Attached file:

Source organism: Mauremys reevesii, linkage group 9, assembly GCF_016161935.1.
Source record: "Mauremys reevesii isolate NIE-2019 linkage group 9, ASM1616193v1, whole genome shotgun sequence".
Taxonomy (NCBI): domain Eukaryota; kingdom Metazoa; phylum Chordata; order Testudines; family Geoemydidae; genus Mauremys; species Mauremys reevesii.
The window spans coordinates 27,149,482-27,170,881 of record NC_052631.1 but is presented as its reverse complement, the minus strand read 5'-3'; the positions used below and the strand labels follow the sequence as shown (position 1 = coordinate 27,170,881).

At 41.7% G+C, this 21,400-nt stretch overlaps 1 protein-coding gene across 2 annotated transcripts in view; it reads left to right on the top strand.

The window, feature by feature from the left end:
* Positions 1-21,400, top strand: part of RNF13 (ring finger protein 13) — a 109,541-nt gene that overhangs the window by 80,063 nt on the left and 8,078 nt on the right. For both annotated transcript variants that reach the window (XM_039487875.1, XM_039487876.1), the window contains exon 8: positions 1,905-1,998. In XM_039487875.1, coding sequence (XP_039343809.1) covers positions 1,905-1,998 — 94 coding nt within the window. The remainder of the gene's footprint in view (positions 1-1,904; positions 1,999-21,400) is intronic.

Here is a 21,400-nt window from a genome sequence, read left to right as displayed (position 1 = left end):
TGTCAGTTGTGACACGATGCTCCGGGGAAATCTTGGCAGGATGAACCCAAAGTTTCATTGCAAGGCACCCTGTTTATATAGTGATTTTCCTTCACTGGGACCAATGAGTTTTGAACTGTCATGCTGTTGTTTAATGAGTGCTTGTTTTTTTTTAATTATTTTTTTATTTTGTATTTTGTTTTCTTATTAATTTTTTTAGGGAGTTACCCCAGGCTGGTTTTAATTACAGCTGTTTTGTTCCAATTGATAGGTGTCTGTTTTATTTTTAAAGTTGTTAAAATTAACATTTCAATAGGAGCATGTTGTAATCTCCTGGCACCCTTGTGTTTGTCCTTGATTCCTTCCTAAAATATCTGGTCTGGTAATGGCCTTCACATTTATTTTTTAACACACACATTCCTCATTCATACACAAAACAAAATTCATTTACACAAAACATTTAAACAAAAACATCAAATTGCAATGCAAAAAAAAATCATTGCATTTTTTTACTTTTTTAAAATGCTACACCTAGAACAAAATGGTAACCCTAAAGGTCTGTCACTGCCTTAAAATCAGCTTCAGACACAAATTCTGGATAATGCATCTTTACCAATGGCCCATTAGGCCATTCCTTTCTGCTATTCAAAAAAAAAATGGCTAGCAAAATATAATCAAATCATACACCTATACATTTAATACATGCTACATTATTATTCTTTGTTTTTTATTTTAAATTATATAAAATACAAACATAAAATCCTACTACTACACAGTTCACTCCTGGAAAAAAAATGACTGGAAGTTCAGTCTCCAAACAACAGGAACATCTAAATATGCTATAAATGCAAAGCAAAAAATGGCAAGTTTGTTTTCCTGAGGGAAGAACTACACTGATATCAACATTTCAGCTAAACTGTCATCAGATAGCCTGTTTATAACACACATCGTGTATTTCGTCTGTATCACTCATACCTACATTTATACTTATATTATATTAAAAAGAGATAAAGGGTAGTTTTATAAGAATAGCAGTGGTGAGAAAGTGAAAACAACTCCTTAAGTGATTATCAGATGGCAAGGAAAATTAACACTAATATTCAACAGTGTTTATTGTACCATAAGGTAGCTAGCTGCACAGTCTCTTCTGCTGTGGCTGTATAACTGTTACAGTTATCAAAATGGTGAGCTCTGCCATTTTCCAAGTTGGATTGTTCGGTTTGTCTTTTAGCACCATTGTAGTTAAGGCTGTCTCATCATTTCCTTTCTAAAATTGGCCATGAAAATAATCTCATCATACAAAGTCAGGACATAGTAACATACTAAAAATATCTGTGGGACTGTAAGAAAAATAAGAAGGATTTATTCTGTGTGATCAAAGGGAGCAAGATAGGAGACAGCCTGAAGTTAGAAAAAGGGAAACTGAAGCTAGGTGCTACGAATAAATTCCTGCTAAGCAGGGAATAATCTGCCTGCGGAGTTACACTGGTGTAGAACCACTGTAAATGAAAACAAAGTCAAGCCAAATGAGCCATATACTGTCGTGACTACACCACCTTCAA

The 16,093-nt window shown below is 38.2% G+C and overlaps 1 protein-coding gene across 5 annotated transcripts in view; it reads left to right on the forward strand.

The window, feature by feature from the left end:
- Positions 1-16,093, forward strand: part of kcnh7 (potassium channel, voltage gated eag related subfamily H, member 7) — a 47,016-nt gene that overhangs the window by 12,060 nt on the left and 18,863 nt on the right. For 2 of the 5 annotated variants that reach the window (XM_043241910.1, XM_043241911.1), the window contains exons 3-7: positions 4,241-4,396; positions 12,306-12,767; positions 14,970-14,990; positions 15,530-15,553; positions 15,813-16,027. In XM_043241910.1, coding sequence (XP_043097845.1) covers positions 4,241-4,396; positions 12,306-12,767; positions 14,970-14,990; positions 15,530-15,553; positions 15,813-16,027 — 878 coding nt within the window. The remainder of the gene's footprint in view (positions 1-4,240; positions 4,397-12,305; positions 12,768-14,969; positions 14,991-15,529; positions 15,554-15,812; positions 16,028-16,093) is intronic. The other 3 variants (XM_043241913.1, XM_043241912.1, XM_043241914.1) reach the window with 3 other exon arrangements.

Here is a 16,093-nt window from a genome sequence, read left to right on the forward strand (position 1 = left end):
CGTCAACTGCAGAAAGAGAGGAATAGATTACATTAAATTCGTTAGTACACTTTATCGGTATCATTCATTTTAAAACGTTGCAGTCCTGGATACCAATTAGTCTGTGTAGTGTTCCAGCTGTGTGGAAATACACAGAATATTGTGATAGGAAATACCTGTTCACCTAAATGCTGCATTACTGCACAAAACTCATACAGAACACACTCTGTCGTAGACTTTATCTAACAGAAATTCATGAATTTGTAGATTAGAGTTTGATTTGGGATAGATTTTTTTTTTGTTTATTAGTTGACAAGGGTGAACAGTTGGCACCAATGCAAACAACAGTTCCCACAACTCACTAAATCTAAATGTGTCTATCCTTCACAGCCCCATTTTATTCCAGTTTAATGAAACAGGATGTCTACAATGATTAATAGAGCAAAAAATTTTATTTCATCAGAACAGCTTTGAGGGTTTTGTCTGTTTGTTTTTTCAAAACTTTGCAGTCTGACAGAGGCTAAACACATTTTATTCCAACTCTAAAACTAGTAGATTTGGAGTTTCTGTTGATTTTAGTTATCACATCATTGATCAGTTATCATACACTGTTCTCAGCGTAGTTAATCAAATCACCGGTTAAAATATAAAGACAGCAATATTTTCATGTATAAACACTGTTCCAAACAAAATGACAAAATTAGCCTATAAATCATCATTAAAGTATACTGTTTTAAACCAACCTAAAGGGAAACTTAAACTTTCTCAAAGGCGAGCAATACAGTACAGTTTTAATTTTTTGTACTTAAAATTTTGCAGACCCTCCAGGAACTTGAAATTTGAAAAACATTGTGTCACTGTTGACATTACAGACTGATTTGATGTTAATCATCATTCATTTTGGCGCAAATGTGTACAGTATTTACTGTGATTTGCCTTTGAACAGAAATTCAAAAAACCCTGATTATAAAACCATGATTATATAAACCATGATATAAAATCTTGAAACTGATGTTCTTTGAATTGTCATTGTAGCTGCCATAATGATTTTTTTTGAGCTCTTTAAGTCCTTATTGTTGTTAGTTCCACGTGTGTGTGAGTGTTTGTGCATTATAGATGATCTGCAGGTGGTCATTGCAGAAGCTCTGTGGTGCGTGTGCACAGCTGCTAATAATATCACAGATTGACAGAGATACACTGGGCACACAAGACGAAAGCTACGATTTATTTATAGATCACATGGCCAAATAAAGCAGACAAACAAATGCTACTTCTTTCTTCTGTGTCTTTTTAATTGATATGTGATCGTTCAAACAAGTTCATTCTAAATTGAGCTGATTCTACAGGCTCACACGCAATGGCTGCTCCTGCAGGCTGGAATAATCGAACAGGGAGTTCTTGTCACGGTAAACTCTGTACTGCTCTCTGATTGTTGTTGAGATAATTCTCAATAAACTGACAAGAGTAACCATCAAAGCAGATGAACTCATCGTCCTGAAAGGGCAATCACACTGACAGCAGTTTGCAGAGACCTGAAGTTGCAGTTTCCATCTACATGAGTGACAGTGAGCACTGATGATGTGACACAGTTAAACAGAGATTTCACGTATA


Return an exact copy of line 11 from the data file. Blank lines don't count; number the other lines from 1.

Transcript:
The window, feature by feature from the left end: